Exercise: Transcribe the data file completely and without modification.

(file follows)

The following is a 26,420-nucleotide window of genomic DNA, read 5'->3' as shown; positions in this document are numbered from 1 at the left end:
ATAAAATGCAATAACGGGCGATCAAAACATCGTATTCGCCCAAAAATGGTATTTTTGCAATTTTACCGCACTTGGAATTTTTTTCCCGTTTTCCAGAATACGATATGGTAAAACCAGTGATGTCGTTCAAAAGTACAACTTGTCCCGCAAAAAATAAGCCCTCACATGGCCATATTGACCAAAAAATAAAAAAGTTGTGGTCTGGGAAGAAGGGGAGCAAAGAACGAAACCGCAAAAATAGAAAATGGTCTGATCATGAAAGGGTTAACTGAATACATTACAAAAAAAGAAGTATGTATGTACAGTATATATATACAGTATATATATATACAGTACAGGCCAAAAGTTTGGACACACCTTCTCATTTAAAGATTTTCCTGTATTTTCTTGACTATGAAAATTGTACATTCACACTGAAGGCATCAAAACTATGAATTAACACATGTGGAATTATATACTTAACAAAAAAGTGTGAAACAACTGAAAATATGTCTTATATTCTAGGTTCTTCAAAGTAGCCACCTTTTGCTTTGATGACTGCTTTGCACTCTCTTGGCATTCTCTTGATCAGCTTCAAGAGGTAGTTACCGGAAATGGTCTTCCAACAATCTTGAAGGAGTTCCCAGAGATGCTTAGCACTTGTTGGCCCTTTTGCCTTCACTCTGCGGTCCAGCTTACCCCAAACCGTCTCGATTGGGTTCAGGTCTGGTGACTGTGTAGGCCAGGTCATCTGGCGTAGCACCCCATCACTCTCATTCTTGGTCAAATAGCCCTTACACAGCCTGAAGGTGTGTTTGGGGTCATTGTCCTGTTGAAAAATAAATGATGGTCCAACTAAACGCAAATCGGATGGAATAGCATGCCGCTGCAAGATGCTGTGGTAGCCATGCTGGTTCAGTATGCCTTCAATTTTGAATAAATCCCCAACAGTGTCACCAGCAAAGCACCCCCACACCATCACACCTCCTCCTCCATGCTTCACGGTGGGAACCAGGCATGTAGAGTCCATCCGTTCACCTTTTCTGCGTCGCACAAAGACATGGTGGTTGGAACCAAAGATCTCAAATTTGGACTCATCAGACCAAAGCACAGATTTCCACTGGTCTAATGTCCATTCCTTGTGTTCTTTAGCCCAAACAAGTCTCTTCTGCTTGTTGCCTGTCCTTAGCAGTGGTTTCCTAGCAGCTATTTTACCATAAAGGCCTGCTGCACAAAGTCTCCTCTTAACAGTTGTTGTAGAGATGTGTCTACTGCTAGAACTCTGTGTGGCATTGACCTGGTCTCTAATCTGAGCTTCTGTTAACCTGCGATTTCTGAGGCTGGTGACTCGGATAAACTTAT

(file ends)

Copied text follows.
The following is a 26,420-nucleotide window of genomic DNA, read 5'->3' as shown; positions in this document are numbered from 1 at the left end:
ATAAAATGCAATAACGGGCGATCAAAACATCGTATTCGCCCAAAAATGGTATTTTTGCAATTTTACCGCACTTGGAATTTTTTTCCCGTTTTCCAGAATACGATATGGTAAAACCAGTGATGTCGTTCAAAAGTACAACTTGTCCCGCAAAAAATAAGCCCTCACATGGCCATATTGACCAAAAAATAAAAAAGTTGTGGTCTGGGAAGAAGGGGAGCAAAGAACGAAACCGCAAAAATAGAAAATGGTCTGATCATGAAAGGGTTAACTGAATACATTACAAAAAAAGAAGTATGTATGTACAGTATATATATACAGTATATATATATACAGTACAGGCCAAAAGTTTGGACACACCTTCTCATTTAAAGATTTTCCTGTATTTTCTTGACTATGAAAATTGTACATTCACACTGAAGGCATCAAAACTATGAATTAACACATGTGGAATTATATACTTAACAAAAAAGTGTGAAACAACTGAAAATATGTCTTATATTCTAGGTTCTTCAAAGTAGCCACCTTTTGCTTTGATGACTGCTTTGCACTCTCTTGGCATTCTCTTGATCAGCTTCAAGAGGTAGTTACCGGAAATGGTCTTCCAACAATCTTGAAGGAGTTCCCAGAGATGCTTAGCACTTGTTGGCCCTTTTGCCTTCACTCTGCGGTCCAGCTTACCCCAAACCGTCTCGATTGGGTTCAGGTCTGGTGACTGTGTAGGCCAGGTCATCTGGCGTAGCACCCCATCACTCTCATTCTTGGTCAAATAGCCCTTACACAGCCTGAAGGTGTGTTTGGGGTCATTGTCCTGTTGAAAAATAAATGATGGTCCAACTAAACGCAAATCGGATGGAATAGCATGCCGCTGCAAGATGCTGTGGTAGCCATGCTGGTTCAGTATGCCTTCAATTTTGAATAAATCCCCAACAGTGTCACCAGCAAAGCACCCCCACACCATCACACCTCCTCCTCCATGCTTCACGGTGGGAACCAGGCATGTAGAGTCCATCCGTTCACCTTTTCTGCGTCGCACAAAGACATGGTGGTTGGAACCAAAGATCTCAAATTTGGACTCATCAGACCAAAGCACAGATTTCCACTGGTCTAATGTCCATTCCTTGTGTTCTTTAGCCCAAACAAGTCTCTTCTGCTTGTTGCCTGTCCTTAGCAGTGGTTTCCTAGCAGCTATTTTACCATAAAGGCCTGCTGCACAAAGTCTCCTCTTAACAGTTGTTGTAGAGATGTGTCTACTGCTAGAACTCTGTGTGGCATTGACCTGGTCTCTAATCTGAGCTTCTGTTAACCTGCGATTTCTGAGGCTGGTGACTCGGATAAACTTAT